As alluded to in the previous answer, the biggest difference is probably not so much training related, as it is recovery related. Having the time to sleep or just veg out between sessions allows for the sessions to be that much more effective.

This improved recovery also allows me to do more high-intensity work and sessions that drain me completely more often – 1-2 days of real recovery and I can be back at it, where it would previously have taken 3-5 days to recover.

5. Who is supporting your cause this year in terms of sponsors?

In 2010 I will again be in the colours of TeamTBB, and the team is my main support providing a salary, coaching and training camps to attend. The team itself is sponsored this year by The Bike Boutique, Cervelo (new P4 next week!), Avia shoes, 3T, blueseventy, Louis Garneau and Scody clothing.

Oakley has also come on board and have given me some awesome eyewear!


6. Your view on the new professional license from the WTC?

Urm… Well, it is a tough question and I am not yet too sure of my answer.

On the one hand it seems like a big positive step in the direction of getting Ironman professionals and the sport as a whole organised, something that is badly needed. Improved drug-testing protocols have been needed for a while and having an official body providing pro-licenses helps to give the sport a professional face.

On the other hand, I can’t help but feel it is another money-making ploy by WTC. WTC promotes the system by saying that it will save me many entry fees as they are now all free with the license, but in my last 2 years as a pro I have never paid for an entry fee (except to WTC at Kona). Now I am forced to pay $750 and still have to pay Kona entry fee, meaning I will be paying upwards of $1350 to WTC this year, compared to the $500 paid last year for Kona. That extra money should be covering better drug testing, but we already see that failing as no-one was tested at Ironman 70.3 in East London this year!

What I really hope is that this system provides the catalyst for forming some sort of Pro union that can stand up to WTC and its monopoly on the sport, demanding bigger prize purses, better testing and giving the athletes themselves some say in the running of their sport – something that is badly lacking with WTC’s current dictatorship.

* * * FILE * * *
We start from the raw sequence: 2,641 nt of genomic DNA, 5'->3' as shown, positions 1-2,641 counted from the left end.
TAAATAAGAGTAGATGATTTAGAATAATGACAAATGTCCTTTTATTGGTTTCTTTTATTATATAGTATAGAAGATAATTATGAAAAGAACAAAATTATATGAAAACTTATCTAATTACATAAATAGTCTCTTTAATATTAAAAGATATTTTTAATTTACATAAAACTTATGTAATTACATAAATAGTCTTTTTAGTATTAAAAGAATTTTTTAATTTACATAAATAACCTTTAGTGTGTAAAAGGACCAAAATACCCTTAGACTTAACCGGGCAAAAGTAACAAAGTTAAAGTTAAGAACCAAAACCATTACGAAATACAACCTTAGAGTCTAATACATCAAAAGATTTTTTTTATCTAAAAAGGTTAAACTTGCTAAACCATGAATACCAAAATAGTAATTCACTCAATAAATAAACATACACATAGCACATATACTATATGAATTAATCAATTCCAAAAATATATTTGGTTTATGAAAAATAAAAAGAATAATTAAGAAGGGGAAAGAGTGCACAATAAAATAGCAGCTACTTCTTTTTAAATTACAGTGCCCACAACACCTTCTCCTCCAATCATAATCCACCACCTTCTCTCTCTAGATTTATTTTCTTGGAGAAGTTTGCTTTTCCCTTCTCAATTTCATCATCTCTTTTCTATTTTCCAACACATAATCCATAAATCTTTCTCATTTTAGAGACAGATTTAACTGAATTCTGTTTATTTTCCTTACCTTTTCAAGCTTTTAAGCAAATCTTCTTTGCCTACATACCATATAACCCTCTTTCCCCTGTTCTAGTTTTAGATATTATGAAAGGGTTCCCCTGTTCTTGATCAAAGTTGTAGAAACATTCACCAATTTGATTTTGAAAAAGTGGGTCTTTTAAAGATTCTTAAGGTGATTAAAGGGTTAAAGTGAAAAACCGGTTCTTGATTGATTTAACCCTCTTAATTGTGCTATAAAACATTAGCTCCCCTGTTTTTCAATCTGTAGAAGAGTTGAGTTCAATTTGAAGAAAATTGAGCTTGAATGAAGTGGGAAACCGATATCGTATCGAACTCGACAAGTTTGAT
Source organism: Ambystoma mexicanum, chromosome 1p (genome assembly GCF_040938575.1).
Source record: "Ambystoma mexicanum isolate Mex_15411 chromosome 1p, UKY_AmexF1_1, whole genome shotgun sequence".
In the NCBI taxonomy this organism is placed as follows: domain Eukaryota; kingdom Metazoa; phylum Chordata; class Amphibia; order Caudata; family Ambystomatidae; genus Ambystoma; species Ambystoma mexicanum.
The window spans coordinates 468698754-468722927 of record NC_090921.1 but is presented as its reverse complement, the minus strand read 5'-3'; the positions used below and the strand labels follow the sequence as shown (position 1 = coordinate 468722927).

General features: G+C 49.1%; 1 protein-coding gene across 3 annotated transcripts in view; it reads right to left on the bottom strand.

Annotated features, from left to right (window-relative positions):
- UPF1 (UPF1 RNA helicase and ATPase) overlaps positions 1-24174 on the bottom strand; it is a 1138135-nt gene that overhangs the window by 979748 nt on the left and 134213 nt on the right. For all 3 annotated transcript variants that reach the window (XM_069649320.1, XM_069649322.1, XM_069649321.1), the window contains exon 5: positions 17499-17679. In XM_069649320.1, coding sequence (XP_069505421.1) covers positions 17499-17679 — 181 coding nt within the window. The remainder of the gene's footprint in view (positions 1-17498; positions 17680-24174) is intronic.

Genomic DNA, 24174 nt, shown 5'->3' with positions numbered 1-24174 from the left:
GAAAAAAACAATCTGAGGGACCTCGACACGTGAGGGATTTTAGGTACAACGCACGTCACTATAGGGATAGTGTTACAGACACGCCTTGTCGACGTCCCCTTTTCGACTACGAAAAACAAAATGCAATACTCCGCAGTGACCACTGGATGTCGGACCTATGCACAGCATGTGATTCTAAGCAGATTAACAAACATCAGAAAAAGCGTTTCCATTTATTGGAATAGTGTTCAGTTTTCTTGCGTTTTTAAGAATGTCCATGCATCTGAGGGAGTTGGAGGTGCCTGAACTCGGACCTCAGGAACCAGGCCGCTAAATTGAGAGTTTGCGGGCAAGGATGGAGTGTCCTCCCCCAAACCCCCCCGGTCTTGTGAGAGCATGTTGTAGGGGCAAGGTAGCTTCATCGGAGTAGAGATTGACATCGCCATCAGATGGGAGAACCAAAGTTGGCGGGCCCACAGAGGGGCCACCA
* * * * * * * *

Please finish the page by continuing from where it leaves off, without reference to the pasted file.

7. Who are your biggest competitors for IMSA in April and why specifically?

Honestly, I have no idea who will be racing Ironman SA yet! And probably won’t until I get to the press conference before the race. If Marino Vanhoenacker returns, he will be the hot favourite, and obviously Raynard Tissink is always a contender. I will be focusing on having my best possible race on the day, and we’ll just have to see who can keep up…

8. Is there anything specific you want to show us? I heard you got a new bike this week.

Unfortunately I don’t yet have my new Cervelo P4, but will be getting it on Tuesday. I fly out to Singapore on Monday (22nd) and pick up my new P4, kitted out with SRAM Red and 3T bars, before heading on the Krabi, Thailand for a 7 week training camp with the team before I return for IMSA in April. (I will send you photos of my new toy as soon as I have it!)

9. If people wanted to follow your movements, what are your blog addresses, facebook pages, etc?

• Facebook:
• Blog:
• Twitter:

10. Are there any secrets to the IMSA course that you feel make your day just that little bit easier because you know about it? Local knowledge is often the most powerful thing.

Having some local knowledge certainly helps, and I live on the course so I know every pothole personally. But the IMSA course is not technical at all so the advantage is limited. Perhaps the only thing you can learn is where there are ‘false flats’ as there are a few areas of the course where things suddenly feel tough despite being on seemingly flat road. Knowing where these are and how to push through them helps a bit.